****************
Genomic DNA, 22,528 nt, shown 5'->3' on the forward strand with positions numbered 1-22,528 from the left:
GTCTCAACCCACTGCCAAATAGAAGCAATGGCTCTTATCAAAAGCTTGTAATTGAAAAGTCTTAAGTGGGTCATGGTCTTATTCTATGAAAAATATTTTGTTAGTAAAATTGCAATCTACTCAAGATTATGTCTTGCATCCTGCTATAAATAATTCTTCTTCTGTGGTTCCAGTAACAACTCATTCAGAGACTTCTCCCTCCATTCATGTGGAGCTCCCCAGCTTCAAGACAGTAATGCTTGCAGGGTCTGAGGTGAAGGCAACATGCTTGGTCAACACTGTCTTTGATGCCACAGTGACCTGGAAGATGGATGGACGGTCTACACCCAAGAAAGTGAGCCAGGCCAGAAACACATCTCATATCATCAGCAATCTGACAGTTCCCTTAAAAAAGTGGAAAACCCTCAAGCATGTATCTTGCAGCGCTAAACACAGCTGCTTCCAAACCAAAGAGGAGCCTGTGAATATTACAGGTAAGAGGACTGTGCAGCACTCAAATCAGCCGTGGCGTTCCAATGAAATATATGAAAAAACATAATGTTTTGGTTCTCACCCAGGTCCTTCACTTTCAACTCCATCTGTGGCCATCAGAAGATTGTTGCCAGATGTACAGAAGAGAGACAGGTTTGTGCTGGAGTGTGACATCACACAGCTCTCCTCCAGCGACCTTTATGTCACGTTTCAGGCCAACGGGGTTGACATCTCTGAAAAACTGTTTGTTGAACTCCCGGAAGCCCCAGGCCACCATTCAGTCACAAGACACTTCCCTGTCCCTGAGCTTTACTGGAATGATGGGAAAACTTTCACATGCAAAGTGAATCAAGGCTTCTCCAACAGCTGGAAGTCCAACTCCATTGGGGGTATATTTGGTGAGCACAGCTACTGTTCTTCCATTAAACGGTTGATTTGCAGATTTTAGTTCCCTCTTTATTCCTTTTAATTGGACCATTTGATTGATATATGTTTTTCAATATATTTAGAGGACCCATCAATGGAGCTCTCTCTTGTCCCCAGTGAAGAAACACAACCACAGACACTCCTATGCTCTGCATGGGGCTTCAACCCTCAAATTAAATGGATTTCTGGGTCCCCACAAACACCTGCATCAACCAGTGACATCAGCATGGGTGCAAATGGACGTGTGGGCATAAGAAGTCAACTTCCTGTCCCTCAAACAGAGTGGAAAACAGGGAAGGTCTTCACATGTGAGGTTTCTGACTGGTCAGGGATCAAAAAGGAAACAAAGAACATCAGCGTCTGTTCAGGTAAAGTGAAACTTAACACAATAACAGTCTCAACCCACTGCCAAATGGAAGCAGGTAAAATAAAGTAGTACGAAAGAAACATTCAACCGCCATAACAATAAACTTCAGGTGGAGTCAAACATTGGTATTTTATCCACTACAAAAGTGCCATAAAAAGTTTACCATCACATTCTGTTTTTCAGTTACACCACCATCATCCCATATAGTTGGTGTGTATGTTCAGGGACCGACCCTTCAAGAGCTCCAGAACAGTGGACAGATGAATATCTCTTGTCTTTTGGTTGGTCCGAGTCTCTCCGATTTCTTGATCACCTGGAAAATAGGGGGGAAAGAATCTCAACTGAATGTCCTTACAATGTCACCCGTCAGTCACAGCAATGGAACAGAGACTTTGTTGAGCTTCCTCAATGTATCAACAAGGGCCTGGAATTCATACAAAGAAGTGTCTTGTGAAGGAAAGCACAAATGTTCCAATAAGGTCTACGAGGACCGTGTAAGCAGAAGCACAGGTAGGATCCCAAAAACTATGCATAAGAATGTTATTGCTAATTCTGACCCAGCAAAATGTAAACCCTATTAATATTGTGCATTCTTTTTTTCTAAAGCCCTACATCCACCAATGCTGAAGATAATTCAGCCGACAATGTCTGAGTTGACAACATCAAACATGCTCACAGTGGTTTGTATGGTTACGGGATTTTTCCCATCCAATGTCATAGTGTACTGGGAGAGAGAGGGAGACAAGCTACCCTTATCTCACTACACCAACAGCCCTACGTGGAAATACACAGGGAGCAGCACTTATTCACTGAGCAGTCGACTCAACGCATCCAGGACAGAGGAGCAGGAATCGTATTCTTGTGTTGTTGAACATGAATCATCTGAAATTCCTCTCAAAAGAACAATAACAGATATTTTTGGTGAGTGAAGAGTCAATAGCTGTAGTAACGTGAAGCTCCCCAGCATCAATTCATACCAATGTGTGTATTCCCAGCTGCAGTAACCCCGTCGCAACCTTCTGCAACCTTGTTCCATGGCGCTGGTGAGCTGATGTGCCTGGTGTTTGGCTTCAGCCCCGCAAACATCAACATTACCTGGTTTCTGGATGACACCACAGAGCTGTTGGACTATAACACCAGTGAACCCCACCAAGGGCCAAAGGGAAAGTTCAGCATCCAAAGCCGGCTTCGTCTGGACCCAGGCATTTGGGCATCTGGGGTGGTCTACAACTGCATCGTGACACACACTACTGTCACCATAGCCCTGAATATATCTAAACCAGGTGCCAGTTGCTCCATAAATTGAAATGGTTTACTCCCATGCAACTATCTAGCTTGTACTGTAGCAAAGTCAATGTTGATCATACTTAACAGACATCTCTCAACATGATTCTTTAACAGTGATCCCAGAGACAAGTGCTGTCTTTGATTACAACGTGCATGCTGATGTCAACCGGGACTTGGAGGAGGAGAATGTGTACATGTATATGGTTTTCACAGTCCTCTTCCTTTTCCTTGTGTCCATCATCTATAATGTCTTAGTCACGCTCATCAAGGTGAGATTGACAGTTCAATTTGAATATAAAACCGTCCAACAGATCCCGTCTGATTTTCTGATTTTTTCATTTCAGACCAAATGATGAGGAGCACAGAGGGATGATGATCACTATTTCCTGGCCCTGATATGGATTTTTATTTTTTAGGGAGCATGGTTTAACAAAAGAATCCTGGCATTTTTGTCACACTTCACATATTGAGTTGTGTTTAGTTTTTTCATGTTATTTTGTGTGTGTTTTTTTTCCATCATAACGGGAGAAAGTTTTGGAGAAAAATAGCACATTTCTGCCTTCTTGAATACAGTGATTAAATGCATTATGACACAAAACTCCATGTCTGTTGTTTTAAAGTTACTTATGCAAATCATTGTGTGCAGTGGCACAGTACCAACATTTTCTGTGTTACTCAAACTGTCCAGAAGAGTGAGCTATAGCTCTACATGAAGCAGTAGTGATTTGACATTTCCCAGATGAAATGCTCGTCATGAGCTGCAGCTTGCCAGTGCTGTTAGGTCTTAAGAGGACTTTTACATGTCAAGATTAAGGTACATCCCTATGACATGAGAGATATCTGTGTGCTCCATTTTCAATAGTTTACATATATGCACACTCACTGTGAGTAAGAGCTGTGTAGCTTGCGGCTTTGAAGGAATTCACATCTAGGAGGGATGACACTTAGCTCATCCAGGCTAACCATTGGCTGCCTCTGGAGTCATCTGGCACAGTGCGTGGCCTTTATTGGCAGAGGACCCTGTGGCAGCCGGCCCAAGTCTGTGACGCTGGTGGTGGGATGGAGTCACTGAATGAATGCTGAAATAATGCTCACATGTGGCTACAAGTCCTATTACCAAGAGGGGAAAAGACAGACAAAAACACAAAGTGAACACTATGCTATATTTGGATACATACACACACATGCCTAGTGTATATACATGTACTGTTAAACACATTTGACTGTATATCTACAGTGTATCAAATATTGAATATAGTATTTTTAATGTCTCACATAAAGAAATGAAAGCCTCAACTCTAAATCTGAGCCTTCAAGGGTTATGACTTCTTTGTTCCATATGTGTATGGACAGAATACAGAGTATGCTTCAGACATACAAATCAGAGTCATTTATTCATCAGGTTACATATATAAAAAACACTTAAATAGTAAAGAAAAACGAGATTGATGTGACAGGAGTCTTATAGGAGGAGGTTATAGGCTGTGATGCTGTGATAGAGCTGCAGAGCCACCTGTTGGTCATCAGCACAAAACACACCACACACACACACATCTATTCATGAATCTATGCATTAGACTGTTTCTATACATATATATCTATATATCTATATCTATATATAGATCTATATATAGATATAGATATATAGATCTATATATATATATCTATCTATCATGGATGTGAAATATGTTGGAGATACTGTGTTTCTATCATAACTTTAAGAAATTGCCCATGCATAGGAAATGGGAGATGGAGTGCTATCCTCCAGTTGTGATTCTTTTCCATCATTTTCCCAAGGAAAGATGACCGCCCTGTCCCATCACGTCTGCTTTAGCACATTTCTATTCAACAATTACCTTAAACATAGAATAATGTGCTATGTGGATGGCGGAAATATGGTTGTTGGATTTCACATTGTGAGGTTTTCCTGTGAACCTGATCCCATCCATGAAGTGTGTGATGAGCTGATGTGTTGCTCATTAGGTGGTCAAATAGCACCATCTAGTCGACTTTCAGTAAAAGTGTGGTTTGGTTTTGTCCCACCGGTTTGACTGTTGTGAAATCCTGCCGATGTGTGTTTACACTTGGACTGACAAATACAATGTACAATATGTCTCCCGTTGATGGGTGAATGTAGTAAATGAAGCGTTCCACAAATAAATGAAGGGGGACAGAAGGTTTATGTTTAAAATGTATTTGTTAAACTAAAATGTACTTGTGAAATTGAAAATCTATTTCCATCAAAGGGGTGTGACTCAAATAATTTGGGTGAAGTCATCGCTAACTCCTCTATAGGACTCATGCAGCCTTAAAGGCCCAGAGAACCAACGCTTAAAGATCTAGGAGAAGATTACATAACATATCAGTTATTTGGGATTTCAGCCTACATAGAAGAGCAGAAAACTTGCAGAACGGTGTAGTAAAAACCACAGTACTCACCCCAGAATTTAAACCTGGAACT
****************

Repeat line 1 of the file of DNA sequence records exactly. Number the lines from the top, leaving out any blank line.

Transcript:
Genomic DNA, 22,528 nt, shown 5'->3' on the forward strand with positions numbered 1-22,528 from the left: